This Week in Review

European Union Top Court Strikes Down Data-Retention Law

On Tuesday, the European Court struck down a law that required telecommunication providers to retain user mobile data for two years for law enforcement purposes. The Court emphasized that while holding onto data to “fight crime” was compliant with European Union (EU) law, the overbroad scope of the law as well as the lack of clear boundaries violated EU citizens’ “fundamental rights to respect for private life and to the protection of personal data.”

United Nations May Approve Deployment of Peacekeeping Forces in the Central African Republic

The United Nations (UN)’s Security Council unanimously approved the deployment of nearly 10,000 UN soldiers and 1,1800 policemen to the Central African Republic (CAR). This peacekeeping force will take over from the current African Union force of 5,000 soldiers on September 15th. For the past year, Christian and Muslim militiamen have been fighting after the Muslim forces staged a coup and briefly retained power of the CAR government. The resolution cites a number of human rights violations both groups committed, including killings, torture and sexual violence against women and children. and seeks to identify and prosecute specific perpetrators.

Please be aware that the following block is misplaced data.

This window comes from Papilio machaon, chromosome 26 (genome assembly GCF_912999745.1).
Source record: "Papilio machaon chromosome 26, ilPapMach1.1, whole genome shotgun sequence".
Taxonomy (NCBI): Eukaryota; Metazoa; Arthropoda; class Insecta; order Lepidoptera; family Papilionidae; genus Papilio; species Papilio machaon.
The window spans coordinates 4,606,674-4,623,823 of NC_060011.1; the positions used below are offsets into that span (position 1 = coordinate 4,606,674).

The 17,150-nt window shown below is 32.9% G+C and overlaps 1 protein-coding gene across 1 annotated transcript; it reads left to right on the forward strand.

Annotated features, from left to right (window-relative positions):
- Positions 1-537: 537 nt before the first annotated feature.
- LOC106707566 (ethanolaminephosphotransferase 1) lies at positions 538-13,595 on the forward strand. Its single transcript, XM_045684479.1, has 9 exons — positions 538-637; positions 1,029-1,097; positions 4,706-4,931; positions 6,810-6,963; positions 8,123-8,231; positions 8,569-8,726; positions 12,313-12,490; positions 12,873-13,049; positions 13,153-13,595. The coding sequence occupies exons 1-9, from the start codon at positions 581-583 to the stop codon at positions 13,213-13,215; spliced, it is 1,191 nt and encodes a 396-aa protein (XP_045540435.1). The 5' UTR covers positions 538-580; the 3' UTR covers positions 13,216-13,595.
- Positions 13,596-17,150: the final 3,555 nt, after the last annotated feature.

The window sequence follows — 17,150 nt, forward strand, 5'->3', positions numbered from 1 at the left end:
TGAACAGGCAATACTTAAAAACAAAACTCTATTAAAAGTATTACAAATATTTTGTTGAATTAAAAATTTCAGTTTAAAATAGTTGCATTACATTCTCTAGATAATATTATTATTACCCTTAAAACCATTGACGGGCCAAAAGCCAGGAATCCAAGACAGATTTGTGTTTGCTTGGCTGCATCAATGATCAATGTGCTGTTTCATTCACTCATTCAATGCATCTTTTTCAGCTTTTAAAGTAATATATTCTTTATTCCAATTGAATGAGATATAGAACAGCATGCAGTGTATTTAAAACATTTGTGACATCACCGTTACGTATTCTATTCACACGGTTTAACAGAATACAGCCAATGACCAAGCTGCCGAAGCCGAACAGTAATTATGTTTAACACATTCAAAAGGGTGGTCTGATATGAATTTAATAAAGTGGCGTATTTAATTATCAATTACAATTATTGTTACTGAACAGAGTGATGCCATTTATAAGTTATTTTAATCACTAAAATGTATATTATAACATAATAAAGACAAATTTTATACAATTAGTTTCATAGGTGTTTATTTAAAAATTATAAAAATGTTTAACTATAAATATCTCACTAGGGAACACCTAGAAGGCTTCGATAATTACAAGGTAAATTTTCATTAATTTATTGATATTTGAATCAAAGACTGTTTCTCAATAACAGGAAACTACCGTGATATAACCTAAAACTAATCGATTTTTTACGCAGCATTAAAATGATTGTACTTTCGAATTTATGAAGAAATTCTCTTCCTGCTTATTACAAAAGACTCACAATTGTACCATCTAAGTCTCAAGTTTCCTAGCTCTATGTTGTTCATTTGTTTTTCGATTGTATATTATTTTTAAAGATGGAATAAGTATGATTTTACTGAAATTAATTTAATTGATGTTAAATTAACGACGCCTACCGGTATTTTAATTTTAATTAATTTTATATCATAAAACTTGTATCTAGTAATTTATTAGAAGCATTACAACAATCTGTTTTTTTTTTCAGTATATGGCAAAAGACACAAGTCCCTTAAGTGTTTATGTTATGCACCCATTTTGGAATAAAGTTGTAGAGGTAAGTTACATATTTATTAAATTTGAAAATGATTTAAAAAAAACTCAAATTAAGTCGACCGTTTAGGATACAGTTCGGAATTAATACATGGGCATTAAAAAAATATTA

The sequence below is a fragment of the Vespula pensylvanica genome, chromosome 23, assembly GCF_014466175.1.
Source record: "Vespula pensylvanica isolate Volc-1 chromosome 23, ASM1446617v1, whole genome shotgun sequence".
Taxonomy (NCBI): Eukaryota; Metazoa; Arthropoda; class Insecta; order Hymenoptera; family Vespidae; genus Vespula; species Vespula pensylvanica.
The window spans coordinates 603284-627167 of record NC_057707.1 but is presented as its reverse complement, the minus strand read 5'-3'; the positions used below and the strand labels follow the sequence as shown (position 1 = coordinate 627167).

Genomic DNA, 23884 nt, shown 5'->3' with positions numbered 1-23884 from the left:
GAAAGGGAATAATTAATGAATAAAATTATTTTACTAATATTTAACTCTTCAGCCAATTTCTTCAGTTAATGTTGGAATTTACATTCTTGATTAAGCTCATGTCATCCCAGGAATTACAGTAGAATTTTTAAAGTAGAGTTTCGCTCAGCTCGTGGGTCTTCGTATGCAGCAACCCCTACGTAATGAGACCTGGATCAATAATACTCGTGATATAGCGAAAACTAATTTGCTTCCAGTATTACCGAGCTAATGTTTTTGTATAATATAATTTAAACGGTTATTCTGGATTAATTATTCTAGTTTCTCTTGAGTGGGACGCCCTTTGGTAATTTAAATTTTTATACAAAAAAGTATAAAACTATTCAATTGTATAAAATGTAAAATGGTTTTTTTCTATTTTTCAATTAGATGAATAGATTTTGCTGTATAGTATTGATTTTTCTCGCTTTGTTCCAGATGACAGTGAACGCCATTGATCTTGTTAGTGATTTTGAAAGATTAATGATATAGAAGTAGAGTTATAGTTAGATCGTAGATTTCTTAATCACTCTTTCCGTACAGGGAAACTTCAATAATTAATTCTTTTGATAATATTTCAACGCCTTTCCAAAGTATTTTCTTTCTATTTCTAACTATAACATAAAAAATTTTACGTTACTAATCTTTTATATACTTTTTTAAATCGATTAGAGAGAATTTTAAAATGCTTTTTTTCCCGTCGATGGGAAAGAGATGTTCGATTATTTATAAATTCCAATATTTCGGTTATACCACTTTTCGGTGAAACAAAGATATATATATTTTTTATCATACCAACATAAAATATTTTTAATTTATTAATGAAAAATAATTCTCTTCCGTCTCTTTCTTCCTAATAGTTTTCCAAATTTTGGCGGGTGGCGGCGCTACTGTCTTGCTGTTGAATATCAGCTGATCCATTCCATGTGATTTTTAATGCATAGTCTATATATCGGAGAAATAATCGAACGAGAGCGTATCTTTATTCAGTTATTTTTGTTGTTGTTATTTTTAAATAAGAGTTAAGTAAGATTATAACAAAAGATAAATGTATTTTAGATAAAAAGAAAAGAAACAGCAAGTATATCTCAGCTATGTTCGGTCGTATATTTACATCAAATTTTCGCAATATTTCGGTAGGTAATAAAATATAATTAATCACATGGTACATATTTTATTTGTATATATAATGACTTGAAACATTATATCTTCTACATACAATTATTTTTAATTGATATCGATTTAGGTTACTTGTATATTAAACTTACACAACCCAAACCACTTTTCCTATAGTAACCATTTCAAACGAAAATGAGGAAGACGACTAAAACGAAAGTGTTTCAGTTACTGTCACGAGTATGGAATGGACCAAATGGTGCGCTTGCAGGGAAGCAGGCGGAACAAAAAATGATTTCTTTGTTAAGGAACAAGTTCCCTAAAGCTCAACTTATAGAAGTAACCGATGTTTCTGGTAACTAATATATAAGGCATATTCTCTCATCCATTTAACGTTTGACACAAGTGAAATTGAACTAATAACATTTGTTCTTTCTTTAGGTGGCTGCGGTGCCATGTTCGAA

Citigroup under federal investigation after disclosure of fraudulent loans in Mexico

The Federal Bureau of Investigation and federal prosecutors have opened a criminal investigation after Citigroup disclosed their discovery of a fraudulent loan in its Mexican subsidiary Banamex. Oceanografía, a Mexican oil services contractor for Mexico’s state-owned Pemex, took out the $400 million loan using false invoices. Authorities are investigating if Citigroup was a victim or an enabler.

US Trade Report Points to US-Korea Tensions Regarding Bilateral Treaty

The annual US Trade Report on trade barriers claims that an allegedly government-funded Korean business group has been restricting the growth of US restaurant chains in South Korea for the past year. The National Commission for Corporate Partnerships (NCCP) gave US chains a choice of opening only 5 branches per year in Korea or opening only in certain geographic zones. The NCCP claims that its funding comes from private business donations, not from the government.

Bipartisan Bill Banning Iran’s United Nations Envoy From Entering The United States Passes Senate Unanimously

The Ted Cruz and Charles Schumer-sponsored bill (I think “A bill sponsored by Senators Ted Cruz and Charles Schumer” sounds better) aims to keep Hamid Aboutalebi, recently appointed United Nations (UN) representative to Iran, from taking his post at the New York UN headquarters. Aboutalebi allegedly belonged to the student group that led the seizure of the US embassy in Tehran in 1979. The US State Department mentioned they have voiced their concerns with the nomination to the Iranian government.